So, when I read this over in tryharderland, I took it to heart:
I have some advice for all you book bloggers out there. Don’t wait too long to post about your reading. You will not have quotes because books have gone back to the library or disappeared in your apartment. You will forget plots, you will forget characters, you will forget whole books and then have to create a review from vague feelings and crusty clichés.So true. I've read two books recently, and I'm lucky if I can even pull a crusty ol' cliché out of my ass. Dude, I had to stop myself from going upstairs to check out the covers, because I can barely even remember their titles. But maybe everything will come back to me as I write. Odds are against it, but it's possible! Are you in a gambling mood today? Then keep reading.
by Dave Barry (#26)
All I remember about this book is that it's sort of a detective story, and it's set in Miami, and it started off slow so that I was sort of doubting myself for having put it on my Amazon wishlist, but then it picked up and ended up being a pretty funny read.
I've never read anything by Dave Barry before, and I understand that he doesn't normally write fiction, but he did a pretty okay job with this novel, so my hat goes off to you, Mr. Barry.
Scanning the last two paragraphs for vague feelings and crusty clichés...
Vague feelings: 4
Crusty clichés: Does doffing a metaphorical hat count as a cliché? Then one, I guess.
Beauty Tips from Moose Jaw
by Will Ferguson (#27)
Last spring (and by "last spring" I mean the spring of this year, 2006; I don't know why, but the phrase "last spring" seems like it's referring to a much more distant past -- but I digress), Rusty and I had big travel plans for the summer.
First, we were going to go camping at least twice.
We were also going to rent a cabin on a lake with some friends for at least a week.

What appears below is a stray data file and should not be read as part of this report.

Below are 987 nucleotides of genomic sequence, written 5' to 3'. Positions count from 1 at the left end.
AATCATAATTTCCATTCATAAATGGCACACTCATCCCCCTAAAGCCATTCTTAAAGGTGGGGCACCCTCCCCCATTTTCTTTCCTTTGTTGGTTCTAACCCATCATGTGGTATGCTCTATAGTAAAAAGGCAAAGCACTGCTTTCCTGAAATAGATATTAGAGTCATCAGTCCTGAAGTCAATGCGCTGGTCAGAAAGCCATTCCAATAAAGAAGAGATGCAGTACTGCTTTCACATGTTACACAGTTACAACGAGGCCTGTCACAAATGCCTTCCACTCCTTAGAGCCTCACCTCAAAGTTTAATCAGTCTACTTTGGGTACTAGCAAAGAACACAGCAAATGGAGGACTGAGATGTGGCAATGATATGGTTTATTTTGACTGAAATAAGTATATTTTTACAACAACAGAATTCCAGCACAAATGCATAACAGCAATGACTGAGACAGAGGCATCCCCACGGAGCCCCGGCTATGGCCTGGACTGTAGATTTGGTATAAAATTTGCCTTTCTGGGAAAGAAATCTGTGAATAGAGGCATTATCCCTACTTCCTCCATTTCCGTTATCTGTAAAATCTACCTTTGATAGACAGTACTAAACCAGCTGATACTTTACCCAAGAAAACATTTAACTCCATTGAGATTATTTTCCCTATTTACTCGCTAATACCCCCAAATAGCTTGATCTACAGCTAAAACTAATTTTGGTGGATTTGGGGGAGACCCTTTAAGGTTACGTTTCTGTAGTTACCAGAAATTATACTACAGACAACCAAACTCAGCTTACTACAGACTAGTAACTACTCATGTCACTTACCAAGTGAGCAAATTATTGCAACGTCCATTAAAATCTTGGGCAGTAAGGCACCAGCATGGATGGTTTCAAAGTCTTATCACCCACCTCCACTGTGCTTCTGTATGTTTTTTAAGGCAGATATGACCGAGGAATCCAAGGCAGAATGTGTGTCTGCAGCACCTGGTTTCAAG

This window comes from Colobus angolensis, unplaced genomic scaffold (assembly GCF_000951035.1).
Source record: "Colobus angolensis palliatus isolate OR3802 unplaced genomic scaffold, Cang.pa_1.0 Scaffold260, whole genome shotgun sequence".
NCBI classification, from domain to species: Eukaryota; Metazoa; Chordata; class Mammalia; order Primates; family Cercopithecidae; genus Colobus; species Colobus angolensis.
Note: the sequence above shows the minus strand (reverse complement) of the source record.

And then there was some loose talk about going to New York and/or San Francisco for a few days.
Try not to be too depressed on my behalf when I tell you that, other than a weekend trip to Whistler with a few of my fellow Bored Housewives and their menfolk and babyfolk, all our travel plans have been as dust in the wind. I don't know what happens to us in the summertime. We're all talk until May, and then as soon as the Victoria Day long weekend comes and goes, we get stupid and stupefied... perhaps from the heat, perhaps from the fact that our bellies are creakingly laden with ice cream from the amazing gelateria down the street -- who can say?
But now I don't need a summer vacation. For I have read Will Ferguson's Beauty Tips from Moose Jaw. It's the ultimate Canadian road-trip book, and if you know how much I love both road trips and this big-ass country of mine, then you know how much I loved this book.
I had the great pleasure of meeting Ferguson a few years ago, after his novel Happiness came out, when he was a guest on a TV show I was working on. He was personable and funny and smart and self-deprecating, qualities which lend themselves not just to a great TV interview but also to a great road-trip companion.
Ferguson starts his chronicle in Victoria, the capital of British Columbia, and slowly works his way east, ending up in St. John's, the capital of Newfoundland. It's appropriate that he starts and finishes in these cities, because in addition to being two of his favourite places, they represent polar aspects of what he loves about Canada: the charming faux-historical English pretension of Victoria versus the down-to-earth (and, dare I say, "gritty") Irishness (more Irish than Ireland, claims Ferguson) of St. John's.
In between both coasts, Ferguson stops in a broad range of locales, from Moose Jaw, Saskatchewan (one of my favourite cities, too; remind me to tell you why later), to Churchill, Manitoba (home to the famous polar bears, which, despite what conservatives say, really are endangered due to global warming and the melting ice caps) to the Republic of Madawaska (the region sandwiched between Quebec, New Brunswick and the U.S. that got so sick of being an object of dispute that it declared secession from both Canada and the U.S., and still jokingly declares its autonomy to this day).
I enjoyed this book even more than I expected to. Ferguson's travel writing is in a very similar vein to Bill Bryson's, but while Bryson has an occasional tendency to drift into mundanity and stay there a bit too long, Ferguson is a fair bit sharper and on point. I'd be happy to sit in his passenger seat and read his maps any day.
Wait. That last sentence came out wrong.
Vague feelings: 3
Crusty clichés: None! Unless you count earnest patriotism. You do? Dang, you people are tough.